They are called fur babies for a reason. Pets are like children to many, so finding someone to care for your animals while you are out of the house can be a stressful experience.
Every dog owner wants to find the perfect walker for their pup, but with so many options and no official training or qualifications required to become a dog walker, it can be hard to know if you are making the right pick.
Thanks to the Internet making the big world a smaller place, you don’t have go through this search by yourself. To help find the ideal dog walker for your pooch, PEOPLE talked to Andy Brownsell, Commercial Director at Protectivity, an insurance provider that covers pets along with a number of other things. Brownsell has some easy-to-follow advice for narrowing down your dog walker search and picking the one that is best suited for you and your furry friend.
Find out their qualifications
You wouldn’t employ a babysitter without taking a look at their experience, qualifications and reviews, and finding the right dog walker should be no different.
To make sure you find a walker you know will take care of your pup, you need to do your research because, as it stands, dog walkers currently don’t need any training or qualifications to operate commercially. Instead, look at what experience and certificates candidates have, such as First Aid training for pets, CRB checks, and courses in understanding dog behaviors. It’s also crucial to ensure your dog walker is insured to cover anything that could go wrong whilst they are looking after your furry friend.
Just like you’d go on TripAdvisor before booking a holiday, or browse the comments on a particular product on Amazon, reviews are an invaluable insight into what your dog walker can provide for you and your dog; find a walker who has glowing reviews to make sure both you and your pup are as comfortable as possible.
Ask your vet for recommendations
Browsing the internet and scanning reviews can lead to finding a great walker for your dog, but another valuable – and arguably more reliable – way to guarantee a loving and qualified caretaker for your pooch is by visiting your local vets, as many practices offer pet sitting services, advice and they have affiliations with local trusted businesses.
If this is the first time you’re leaving your pet with someone else, the vet could be the perfect starting point as you can fully trust that your pooch is in safe and experienced hands. Even if dog walking isn’t a service they offer themselves, many vets will also have their own database of local dog walkers with lots of experience and strong reviews. Going to the vet to find the right dog walker may save you time barking up the wrong tree online and, as an owner, put your mind at ease.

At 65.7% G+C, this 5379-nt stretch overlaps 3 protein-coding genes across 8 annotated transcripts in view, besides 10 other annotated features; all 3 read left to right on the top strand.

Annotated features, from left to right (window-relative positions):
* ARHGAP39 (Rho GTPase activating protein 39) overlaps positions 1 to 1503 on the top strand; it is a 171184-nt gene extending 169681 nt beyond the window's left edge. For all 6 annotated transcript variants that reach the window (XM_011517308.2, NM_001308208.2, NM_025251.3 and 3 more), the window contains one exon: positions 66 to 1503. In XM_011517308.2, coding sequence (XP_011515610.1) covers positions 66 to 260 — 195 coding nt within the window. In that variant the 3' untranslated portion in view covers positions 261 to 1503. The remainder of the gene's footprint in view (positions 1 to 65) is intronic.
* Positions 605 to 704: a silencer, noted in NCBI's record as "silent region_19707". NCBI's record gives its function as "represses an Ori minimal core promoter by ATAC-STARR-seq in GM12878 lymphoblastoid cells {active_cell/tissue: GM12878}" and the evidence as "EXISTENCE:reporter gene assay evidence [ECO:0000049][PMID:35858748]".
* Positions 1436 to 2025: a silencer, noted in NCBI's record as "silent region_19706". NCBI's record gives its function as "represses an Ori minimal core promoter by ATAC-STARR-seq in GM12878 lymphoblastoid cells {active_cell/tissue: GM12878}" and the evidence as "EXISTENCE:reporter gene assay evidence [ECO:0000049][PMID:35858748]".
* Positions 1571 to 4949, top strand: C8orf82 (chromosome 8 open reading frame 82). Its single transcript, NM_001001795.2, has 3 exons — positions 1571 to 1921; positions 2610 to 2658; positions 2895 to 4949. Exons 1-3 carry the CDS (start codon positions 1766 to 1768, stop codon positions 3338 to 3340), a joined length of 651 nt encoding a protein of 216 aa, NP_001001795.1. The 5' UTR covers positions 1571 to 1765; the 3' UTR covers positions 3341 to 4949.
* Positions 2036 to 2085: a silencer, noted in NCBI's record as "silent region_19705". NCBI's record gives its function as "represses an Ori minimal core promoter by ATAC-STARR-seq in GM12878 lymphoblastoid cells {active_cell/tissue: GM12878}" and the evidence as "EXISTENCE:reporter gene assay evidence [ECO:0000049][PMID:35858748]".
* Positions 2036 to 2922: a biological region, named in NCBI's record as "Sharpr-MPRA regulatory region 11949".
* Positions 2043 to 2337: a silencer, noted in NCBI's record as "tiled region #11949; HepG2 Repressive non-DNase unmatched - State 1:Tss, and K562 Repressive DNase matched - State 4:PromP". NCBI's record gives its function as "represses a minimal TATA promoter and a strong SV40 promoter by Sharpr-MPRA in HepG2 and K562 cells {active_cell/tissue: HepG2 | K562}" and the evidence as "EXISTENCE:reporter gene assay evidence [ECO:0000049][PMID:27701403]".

Make sure there is a bond
Just like humans, dogs are social beings so it’s important that they have a walker they enjoy spending time with. Although our dogs will always remain our best friends, it’s crucial they have a good relationship with their walker as well.
Meeting new people can be a nerve-wracking experience for anyone and for your dog it’s no different. As an owner, you’re able to automatically pick up on changes in your dog’s body language when in the company of new people. For example, if your dog feels stressed in the presence of a potential new walker, their body may be stiff, their ears pinned flat against the back of their head, and they might be trying to avoid the situation or person completely. Whilst these types of behaviors can emerge from medical problems and separation anxiety, they can also be signs your pooch feels frightened, stressed and uncomfortable, which probably means that a particular walker isn’t quite right.
Get to know your dog walker
It’s just as important that you get to know the walker as much as your pup does, as it paves the way for a trusting and happy relationship between the three of you.
To find out if your dog walker is the perfect match, ask questions such as whether they mind venturing out in bad weather, whether they’ll be looking after any other animals at the same time as yours and which parks and walks they plan to take your pup to. You know your dog better than anybody else, and getting to know your walker will help you decide whether they’re the right fit.
To make sure you’ve found the right candidate, why not go for a few trial walks to make sure you’re confident that they’re the perfect walker for you and your dog?
Adaptation is key
Whilst walkers are likely to have worked with tens and even hundreds of dogs, these canines will all differ considerably. In fact, the advised amount of time a dog is recommended to walk each day varies from just 30 minutes to two hours, fluctuating according to diet, breed, age and health factors.
It’s critical that your chosen dog walker is a good listener and you’re able to trust that they’ll follow your rules as a pet owner, such as whether your dog gets on well with other dogs, is happy to travel in a car, any particular trails they love and any health problems they may have. It’s the job of your walker to listen, respect and follow through with these preferences to ensure your pup has the best time possible.